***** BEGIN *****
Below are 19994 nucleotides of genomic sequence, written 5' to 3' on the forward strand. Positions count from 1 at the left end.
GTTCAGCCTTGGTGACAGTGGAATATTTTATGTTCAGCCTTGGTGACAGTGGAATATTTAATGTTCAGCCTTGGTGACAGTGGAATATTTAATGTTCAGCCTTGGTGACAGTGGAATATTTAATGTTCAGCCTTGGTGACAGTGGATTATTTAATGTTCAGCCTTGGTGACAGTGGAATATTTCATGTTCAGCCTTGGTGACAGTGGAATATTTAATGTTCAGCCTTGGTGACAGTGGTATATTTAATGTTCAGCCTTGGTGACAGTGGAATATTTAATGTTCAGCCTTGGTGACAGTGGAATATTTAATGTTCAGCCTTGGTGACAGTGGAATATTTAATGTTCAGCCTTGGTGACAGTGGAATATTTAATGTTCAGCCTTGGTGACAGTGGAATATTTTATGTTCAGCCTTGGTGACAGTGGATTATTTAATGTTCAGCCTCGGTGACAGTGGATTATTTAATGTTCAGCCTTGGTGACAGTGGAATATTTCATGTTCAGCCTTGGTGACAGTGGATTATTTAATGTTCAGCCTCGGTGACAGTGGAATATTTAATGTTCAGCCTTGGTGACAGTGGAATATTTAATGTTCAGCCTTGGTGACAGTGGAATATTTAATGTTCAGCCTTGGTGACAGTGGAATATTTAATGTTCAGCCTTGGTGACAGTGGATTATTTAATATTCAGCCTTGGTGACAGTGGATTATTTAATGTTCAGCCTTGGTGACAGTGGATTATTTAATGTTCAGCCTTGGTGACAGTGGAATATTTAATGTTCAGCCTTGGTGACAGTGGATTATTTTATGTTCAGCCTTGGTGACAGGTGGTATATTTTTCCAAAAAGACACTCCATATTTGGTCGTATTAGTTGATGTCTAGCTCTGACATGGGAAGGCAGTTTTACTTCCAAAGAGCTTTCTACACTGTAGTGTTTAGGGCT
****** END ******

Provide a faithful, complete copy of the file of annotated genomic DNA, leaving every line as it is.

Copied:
Below are 19994 nucleotides of genomic sequence, written 5' to 3' on the forward strand. Positions count from 1 at the left end.
GTTCAGCCTTGGTGACAGTGGAATATTTTATGTTCAGCCTTGGTGACAGTGGAATATTTAATGTTCAGCCTTGGTGACAGTGGAATATTTAATGTTCAGCCTTGGTGACAGTGGAATATTTAATGTTCAGCCTTGGTGACAGTGGATTATTTAATGTTCAGCCTTGGTGACAGTGGAATATTTCATGTTCAGCCTTGGTGACAGTGGAATATTTAATGTTCAGCCTTGGTGACAGTGGTATATTTAATGTTCAGCCTTGGTGACAGTGGAATATTTAATGTTCAGCCTTGGTGACAGTGGAATATTTAATGTTCAGCCTTGGTGACAGTGGAATATTTAATGTTCAGCCTTGGTGACAGTGGAATATTTAATGTTCAGCCTTGGTGACAGTGGAATATTTTATGTTCAGCCTTGGTGACAGTGGATTATTTAATGTTCAGCCTCGGTGACAGTGGATTATTTAATGTTCAGCCTTGGTGACAGTGGAATATTTCATGTTCAGCCTTGGTGACAGTGGATTATTTAATGTTCAGCCTCGGTGACAGTGGAATATTTAATGTTCAGCCTTGGTGACAGTGGAATATTTAATGTTCAGCCTTGGTGACAGTGGAATATTTAATGTTCAGCCTTGGTGACAGTGGAATATTTAATGTTCAGCCTTGGTGACAGTGGATTATTTAATATTCAGCCTTGGTGACAGTGGATTATTTAATGTTCAGCCTTGGTGACAGTGGATTATTTAATGTTCAGCCTTGGTGACAGTGGAATATTTAATGTTCAGCCTTGGTGACAGTGGATTATTTTATGTTCAGCCTTGGTGACAGGTGGTATATTTTTCCAAAAAGACACTCCATATTTGGTCGTATTAGTTGATGTCTAGCTCTGACATGGGAAGGCAGTTTTACTTCCAAAGAGCTTTCTACACTGTAGTGTTTAGGGCT